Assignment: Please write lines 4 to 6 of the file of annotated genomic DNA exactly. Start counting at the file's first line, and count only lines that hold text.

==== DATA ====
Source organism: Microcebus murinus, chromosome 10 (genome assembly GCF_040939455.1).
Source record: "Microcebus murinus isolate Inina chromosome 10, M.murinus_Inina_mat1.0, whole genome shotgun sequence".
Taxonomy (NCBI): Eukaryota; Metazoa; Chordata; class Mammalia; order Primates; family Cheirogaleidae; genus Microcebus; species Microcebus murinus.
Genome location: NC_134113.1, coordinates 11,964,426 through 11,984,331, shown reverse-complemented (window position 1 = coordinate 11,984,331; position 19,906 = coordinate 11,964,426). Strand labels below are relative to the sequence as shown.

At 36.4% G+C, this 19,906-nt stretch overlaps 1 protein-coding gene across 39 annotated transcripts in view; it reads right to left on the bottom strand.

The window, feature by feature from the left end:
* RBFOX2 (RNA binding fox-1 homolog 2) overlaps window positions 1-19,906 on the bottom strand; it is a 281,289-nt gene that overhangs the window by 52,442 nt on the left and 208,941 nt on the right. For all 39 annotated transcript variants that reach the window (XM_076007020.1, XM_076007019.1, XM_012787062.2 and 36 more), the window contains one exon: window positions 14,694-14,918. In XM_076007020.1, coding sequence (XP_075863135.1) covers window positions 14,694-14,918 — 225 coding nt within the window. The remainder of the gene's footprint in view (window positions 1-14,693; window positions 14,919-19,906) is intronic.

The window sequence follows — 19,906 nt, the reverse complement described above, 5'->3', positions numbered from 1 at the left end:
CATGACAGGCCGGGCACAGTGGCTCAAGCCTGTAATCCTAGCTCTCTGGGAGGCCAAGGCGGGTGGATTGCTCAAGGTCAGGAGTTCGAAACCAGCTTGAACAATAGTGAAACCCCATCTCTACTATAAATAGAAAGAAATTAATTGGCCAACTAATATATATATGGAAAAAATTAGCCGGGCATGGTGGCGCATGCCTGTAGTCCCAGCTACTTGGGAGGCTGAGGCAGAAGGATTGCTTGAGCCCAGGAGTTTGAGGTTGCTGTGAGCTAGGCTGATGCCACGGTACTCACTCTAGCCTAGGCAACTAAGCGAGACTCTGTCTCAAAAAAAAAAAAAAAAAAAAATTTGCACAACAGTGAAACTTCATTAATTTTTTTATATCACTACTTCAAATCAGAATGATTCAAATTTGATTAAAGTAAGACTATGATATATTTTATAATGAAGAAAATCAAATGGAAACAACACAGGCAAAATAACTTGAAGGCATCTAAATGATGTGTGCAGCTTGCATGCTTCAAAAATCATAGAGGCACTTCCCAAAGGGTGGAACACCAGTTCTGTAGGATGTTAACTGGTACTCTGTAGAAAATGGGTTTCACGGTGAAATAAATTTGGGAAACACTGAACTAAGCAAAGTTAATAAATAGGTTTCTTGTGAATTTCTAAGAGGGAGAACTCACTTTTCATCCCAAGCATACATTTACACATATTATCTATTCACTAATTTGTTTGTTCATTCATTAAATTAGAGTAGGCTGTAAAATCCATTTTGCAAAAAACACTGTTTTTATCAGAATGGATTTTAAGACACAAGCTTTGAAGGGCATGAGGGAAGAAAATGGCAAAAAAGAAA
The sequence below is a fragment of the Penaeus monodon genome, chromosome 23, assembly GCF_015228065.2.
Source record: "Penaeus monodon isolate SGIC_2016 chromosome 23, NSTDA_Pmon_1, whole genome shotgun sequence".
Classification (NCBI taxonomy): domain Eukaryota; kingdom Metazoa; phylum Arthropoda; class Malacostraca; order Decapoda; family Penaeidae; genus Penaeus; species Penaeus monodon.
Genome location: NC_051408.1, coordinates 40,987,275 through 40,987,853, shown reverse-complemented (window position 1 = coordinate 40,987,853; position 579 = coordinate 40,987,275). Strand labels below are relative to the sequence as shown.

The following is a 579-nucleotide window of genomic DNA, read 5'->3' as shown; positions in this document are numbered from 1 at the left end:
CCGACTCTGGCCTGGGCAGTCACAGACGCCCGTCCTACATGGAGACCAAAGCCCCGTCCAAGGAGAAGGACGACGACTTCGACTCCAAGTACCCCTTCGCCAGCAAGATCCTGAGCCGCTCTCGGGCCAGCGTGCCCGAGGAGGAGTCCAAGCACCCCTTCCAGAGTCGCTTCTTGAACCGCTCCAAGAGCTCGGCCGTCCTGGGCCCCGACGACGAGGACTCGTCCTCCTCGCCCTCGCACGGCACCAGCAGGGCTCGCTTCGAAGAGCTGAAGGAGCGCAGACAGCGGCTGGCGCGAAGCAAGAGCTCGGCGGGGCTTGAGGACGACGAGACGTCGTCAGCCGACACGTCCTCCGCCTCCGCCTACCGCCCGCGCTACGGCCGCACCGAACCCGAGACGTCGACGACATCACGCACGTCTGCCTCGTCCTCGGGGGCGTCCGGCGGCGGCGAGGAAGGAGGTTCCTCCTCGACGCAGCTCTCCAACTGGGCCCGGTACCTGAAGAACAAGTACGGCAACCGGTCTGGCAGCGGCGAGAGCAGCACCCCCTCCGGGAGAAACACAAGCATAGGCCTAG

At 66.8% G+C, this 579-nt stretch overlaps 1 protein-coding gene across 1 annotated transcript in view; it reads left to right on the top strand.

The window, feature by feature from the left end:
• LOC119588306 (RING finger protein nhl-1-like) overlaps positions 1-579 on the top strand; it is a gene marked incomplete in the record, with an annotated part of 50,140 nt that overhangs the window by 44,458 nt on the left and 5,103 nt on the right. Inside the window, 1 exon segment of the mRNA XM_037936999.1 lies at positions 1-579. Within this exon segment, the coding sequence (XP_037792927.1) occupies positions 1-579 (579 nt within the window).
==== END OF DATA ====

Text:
Genome location: NC_134113.1, coordinates 11,964,426 through 11,984,331, shown reverse-complemented (window position 1 = coordinate 11,984,331; position 19,906 = coordinate 11,964,426). Strand labels below are relative to the sequence as shown.

At 36.4% G+C, this 19,906-nt stretch overlaps 1 protein-coding gene across 39 annotated transcripts in view; it reads right to left on the bottom strand.

The window, feature by feature from the left end: